The Motion Estimation Model
Local methods such as Lucas and Kanade are more robust under noise, while global techniques such as Horn and Schunck yield dense flow field. A. Bruhn[3] combines important advantages of local and global approaches into the so called CLG. It yields dense flow fields that are robust against noise. Our work based on the CLG approach.
Our contribution is the integration of the local approche algorithm with the L1 total variational algorithm in the energy function:

Optimizing this energy function w.r.t (u,v) is done by using dual approach by divide this energy function into two diffrent equations. The first equation depend on the data term. It is calculated point-wise by using the Euler-Lagrange equation, then optimized by using least square minimization, while the second equation is depend on the smoothness term, and is optimized using a fixed-point iteration scheme. We can say that the optimization of these two equations equal to finding the optimal solution of (u,v) from the first equation and doing TV-L1 denoising of (u,v) in the second one.
The energy function we used is isotropic and propagates the flow in all directions regardless of local properties. In order to enhance the propagation, the weighted median filter has been used to solve the isotropic propagation problem. The weighted function of the median filter has been calculated based on spatio-temporal image segmentation approach. The optimization is done during the coarse to fine strategy, in which the optical flow values are propagate from the coarse levels to the finer one. The propagation of optical flow is done using interpolation which cause the lost of motion of small image details. A solution to this problem can be done using the correspondences points. in which accurate algorithm can be use to get the correspondences. Then these correspondences can be used to refine the optical flow values. In our work we used the modified census transform to get the correspondences.

New Topics

  • Gesture recognition using optical flow. Computer can understand an human behavior and do execution of an appropriate action. For example one can play games or operates some softwares using hand signs. Furthermore, a robot could be directed or operated using some hand signs.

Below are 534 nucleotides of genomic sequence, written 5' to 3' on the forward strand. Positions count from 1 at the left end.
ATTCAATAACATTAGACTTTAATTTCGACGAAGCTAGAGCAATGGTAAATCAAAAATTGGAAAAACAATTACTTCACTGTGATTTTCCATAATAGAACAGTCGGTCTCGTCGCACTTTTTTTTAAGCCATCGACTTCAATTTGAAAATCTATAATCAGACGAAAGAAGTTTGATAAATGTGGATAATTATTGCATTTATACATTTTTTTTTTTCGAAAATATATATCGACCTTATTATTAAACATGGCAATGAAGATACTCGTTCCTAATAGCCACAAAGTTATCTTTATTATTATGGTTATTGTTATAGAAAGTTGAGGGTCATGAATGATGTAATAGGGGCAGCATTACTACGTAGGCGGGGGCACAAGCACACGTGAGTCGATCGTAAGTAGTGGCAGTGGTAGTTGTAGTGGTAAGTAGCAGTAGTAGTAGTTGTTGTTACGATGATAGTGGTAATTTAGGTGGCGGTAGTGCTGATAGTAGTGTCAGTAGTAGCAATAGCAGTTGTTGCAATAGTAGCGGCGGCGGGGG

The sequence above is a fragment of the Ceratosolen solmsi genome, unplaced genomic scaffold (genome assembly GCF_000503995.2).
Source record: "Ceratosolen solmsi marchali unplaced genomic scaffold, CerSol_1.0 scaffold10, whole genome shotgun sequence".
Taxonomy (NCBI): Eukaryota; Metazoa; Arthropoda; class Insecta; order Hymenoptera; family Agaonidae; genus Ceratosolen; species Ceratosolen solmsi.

• 2D Motion segmentation and moving object detection. Given the optical flow, the goal is to differentiate between objects motion and camera ego-motion. As a results, relative velocity for each moving object will be extracted and used as valuable information for other algorithms such as navigation.
  • Real-time 3D scene flow using 3D sensor (kinect) or stereo camera. Given optical flow and depth map, the goal is to get a 3D motion vector for each 3D point.
  • Group activity recognition. Action recognition with optical flow for a group of people.


1. Lucas, B., Kanade, T.: An Iterative Image Registration Technique with an Application to Stereo Vision. In: Image Understanding Workshop. (1981)
2. Horn, B., Schunck, B.: Determining Optical Flow. Volume 17., Elsevier (1981)
3. Bruhn, A., Weickert, J., Schnoerr, C.: Lucas/Kanade meets Horn/Schunck: Combining Local and Global Optic Flow Methods. Volume 61., Springer (2005)
4. Wedel, A., Cremers, D.: Stereo Scene Flow for 3D Motion Analysis. Springer (2011)
5. Mohamed, M.A., Mertsching, B.: TV-L1 Optical Flow Estimation With Image Details Recovering Based on Modified Census Transform. In: International Symposium on Visual Computing. (June 2012)
6. M. Mohamed, H. Rashwan, B. Mertsching, M. Garcia, and D. Puig. Illumination-Robust Optical Flow Using Local Directional Pattern. In: IEEE Transactions on Circuits and Systems for Video Technology, 2014, vol. 24, no. 9, pp. 1499-1508. ISSN 1051-8215
7. H. Rashwan, M. Mohamed, M. Garcia, B. Mertsching, and D. Puig. Illumination Robust Optical Flow Model Based on Histogram of Oriented Gradients. In: German Conference on Pattern Recognition, Springer Berlin Heidelberg, 2013, Lecture Notes in Computer Science.